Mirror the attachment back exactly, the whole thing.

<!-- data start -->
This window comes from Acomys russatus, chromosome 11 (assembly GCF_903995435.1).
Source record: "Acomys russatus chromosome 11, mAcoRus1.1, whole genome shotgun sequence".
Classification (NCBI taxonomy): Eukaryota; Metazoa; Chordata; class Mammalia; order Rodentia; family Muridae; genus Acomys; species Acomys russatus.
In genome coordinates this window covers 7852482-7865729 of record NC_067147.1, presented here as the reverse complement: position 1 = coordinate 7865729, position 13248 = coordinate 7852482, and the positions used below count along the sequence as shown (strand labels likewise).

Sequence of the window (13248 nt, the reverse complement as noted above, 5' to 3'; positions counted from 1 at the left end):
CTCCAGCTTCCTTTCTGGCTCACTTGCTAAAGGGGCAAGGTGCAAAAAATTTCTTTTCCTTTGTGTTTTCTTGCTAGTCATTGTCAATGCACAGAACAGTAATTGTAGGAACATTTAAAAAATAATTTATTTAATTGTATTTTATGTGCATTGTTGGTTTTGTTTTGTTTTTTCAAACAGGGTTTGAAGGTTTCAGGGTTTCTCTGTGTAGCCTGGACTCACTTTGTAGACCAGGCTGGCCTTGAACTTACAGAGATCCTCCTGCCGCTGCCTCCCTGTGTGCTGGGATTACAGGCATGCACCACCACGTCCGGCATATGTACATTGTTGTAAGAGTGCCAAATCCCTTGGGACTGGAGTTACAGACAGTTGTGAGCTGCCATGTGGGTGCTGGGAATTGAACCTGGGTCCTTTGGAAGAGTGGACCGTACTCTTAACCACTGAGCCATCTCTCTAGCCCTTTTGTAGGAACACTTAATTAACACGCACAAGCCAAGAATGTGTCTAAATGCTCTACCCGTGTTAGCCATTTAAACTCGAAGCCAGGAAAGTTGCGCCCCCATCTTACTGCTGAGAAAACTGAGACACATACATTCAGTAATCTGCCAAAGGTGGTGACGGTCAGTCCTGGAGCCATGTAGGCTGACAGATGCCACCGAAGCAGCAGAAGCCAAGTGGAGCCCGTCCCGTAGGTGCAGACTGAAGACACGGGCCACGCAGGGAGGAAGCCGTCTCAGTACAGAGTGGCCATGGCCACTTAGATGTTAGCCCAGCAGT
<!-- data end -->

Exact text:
This window comes from Acomys russatus, chromosome 11 (assembly GCF_903995435.1).
Source record: "Acomys russatus chromosome 11, mAcoRus1.1, whole genome shotgun sequence".
Classification (NCBI taxonomy): Eukaryota; Metazoa; Chordata; class Mammalia; order Rodentia; family Muridae; genus Acomys; species Acomys russatus.
In genome coordinates this window covers 7852482-7865729 of record NC_067147.1, presented here as the reverse complement: position 1 = coordinate 7865729, position 13248 = coordinate 7852482, and the positions used below count along the sequence as shown (strand labels likewise).

Sequence of the window (13248 nt, the reverse complement as noted above, 5' to 3'; positions counted from 1 at the left end):
CTCCAGCTTCCTTTCTGGCTCACTTGCTAAAGGGGCAAGGTGCAAAAAATTTCTTTTCCTTTGTGTTTTCTTGCTAGTCATTGTCAATGCACAGAACAGTAATTGTAGGAACATTTAAAAAATAATTTATTTAATTGTATTTTATGTGCATTGTTGGTTTTGTTTTGTTTTTTCAAACAGGGTTTGAAGGTTTCAGGGTTTCTCTGTGTAGCCTGGACTCACTTTGTAGACCAGGCTGGCCTTGAACTTACAGAGATCCTCCTGCCGCTGCCTCCCTGTGTGCTGGGATTACAGGCATGCACCACCACGTCCGGCATATGTACATTGTTGTAAGAGTGCCAAATCCCTTGGGACTGGAGTTACAGACAGTTGTGAGCTGCCATGTGGGTGCTGGGAATTGAACCTGGGTCCTTTGGAAGAGTGGACCGTACTCTTAACCACTGAGCCATCTCTCTAGCCCTTTTGTAGGAACACTTAATTAACACGCACAAGCCAAGAATGTGTCTAAATGCTCTACCCGTGTTAGCCATTTAAACTCGAAGCCAGGAAAGTTGCGCCCCCATCTTACTGCTGAGAAAACTGAGACACATACATTCAGTAATCTGCCAAAGGTGGTGACGGTCAGTCCTGGAGCCATGTAGGCTGACAGATGCCACCGAAGCAGCAGAAGCCAAGTGGAGCCCGTCCCGTAGGTGCAGACTGAAGACACGGGCCACGCAGGGAGGAAGCCGTCTCAGTACAGAGTGGCCATGGCCACTTAGATGTTAGCCCAGCAGT